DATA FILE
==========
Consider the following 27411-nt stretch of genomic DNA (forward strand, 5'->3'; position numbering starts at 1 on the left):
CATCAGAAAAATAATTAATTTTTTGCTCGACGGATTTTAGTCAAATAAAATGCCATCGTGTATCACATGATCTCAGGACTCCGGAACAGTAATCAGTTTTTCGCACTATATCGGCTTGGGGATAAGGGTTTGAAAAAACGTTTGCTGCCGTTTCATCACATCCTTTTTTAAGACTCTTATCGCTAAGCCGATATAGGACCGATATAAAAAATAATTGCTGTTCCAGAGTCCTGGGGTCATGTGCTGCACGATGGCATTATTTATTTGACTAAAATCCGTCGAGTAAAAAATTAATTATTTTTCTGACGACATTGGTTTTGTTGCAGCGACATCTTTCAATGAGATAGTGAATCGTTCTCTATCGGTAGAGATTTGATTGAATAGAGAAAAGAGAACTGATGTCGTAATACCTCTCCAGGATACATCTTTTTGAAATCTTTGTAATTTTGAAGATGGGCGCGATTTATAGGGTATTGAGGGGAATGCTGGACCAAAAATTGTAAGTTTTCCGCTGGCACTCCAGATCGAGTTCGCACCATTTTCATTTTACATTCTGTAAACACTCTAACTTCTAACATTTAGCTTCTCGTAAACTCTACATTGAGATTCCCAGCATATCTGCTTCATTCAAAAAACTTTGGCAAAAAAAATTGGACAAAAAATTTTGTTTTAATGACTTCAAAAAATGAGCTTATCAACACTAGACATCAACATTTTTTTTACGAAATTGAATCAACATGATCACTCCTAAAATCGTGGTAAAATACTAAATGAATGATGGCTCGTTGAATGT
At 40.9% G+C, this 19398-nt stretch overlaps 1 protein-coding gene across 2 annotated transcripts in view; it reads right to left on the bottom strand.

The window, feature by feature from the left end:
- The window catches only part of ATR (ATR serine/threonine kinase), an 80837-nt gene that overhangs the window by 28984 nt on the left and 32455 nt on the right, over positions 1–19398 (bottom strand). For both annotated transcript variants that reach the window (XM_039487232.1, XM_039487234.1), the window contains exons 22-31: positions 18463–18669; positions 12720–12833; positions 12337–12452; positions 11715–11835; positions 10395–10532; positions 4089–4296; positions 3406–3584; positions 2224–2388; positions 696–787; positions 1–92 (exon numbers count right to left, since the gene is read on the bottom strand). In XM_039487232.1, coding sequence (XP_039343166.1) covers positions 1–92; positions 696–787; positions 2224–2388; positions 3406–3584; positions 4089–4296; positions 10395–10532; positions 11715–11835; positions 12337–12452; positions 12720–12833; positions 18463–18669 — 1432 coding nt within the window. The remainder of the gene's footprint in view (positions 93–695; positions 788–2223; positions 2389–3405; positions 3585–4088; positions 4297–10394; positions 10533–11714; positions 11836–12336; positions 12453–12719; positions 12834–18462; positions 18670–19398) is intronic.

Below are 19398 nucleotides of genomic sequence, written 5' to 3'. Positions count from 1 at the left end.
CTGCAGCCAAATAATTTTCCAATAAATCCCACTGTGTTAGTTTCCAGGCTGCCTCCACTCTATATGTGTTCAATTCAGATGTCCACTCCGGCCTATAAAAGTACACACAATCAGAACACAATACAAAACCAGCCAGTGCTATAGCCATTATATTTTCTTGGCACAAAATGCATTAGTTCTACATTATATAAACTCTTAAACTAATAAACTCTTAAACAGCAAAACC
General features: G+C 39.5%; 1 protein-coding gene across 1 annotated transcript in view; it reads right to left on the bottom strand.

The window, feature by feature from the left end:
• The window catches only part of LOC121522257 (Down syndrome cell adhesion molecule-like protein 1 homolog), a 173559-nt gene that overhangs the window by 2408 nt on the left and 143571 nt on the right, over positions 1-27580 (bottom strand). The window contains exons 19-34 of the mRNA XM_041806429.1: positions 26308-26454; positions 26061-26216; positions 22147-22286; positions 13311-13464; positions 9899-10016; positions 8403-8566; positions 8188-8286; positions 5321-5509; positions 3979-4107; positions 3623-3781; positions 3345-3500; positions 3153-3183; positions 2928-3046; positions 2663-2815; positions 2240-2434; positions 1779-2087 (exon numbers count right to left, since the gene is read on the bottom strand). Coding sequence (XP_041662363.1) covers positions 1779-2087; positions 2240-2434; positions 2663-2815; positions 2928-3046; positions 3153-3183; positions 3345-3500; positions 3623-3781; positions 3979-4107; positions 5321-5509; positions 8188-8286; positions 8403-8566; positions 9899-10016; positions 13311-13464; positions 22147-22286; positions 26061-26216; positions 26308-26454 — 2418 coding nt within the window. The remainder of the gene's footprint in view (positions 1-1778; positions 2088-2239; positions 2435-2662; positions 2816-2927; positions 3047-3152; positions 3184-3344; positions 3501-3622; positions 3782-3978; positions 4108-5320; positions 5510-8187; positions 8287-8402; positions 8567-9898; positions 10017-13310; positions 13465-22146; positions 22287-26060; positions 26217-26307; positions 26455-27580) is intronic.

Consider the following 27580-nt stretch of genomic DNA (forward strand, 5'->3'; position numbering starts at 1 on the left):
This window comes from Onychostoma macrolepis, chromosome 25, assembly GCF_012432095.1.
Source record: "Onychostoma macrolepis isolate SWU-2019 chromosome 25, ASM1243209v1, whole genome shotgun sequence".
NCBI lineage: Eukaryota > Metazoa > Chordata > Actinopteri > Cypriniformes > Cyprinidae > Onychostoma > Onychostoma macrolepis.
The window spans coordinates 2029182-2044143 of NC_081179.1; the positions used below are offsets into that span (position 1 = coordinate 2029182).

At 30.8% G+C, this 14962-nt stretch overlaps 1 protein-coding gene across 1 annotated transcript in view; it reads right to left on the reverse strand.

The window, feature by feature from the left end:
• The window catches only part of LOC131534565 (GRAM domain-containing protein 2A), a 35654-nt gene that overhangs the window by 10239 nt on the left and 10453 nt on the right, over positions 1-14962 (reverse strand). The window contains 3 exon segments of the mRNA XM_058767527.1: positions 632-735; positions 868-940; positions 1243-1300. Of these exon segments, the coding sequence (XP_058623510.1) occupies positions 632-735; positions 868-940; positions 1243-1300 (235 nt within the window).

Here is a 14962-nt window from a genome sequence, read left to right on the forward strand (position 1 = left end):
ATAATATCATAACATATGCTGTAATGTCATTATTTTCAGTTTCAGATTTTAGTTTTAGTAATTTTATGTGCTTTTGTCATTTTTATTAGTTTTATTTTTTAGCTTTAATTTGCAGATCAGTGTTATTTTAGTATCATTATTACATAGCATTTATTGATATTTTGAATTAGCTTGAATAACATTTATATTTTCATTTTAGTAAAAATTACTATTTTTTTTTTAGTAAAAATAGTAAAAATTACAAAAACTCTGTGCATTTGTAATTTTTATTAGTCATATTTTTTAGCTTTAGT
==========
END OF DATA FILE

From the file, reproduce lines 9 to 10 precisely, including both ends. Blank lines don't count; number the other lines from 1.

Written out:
The window, feature by feature from the left end:
• The window catches only part of LOC121522257 (Down syndrome cell adhesion molecule-like protein 1 homolog), a 173559-nt gene that overhangs the window by 2408 nt on the left and 143571 nt on the right, over positions 1-27580 (bottom strand). The window contains exons 19-34 of the mRNA XM_041806429.1: positions 26308-26454; positions 26061-26216; positions 22147-22286; positions 13311-13464; positions 9899-10016; positions 8403-8566; positions 8188-8286; positions 5321-5509; positions 3979-4107; positions 3623-3781; positions 3345-3500; positions 3153-3183; positions 2928-3046; positions 2663-2815; positions 2240-2434; positions 1779-2087 (exon numbers count right to left, since the gene is read on the bottom strand). Coding sequence (XP_041662363.1) covers positions 1779-2087; positions 2240-2434; positions 2663-2815; positions 2928-3046; positions 3153-3183; positions 3345-3500; positions 3623-3781; positions 3979-4107; positions 5321-5509; positions 8188-8286; positions 8403-8566; positions 9899-10016; positions 13311-13464; positions 22147-22286; positions 26061-26216; positions 26308-26454 — 2418 coding nt within the window. The remainder of the gene's footprint in view (positions 1-1778; positions 2088-2239; positions 2435-2662; positions 2816-2927; positions 3047-3152; positions 3184-3344; positions 3501-3622; positions 3782-3978; positions 4108-5320; positions 5510-8187; positions 8287-8402; positions 8567-9898; positions 10017-13310; positions 13465-22146; positions 22287-26060; positions 26217-26307; positions 26455-27580) is intronic.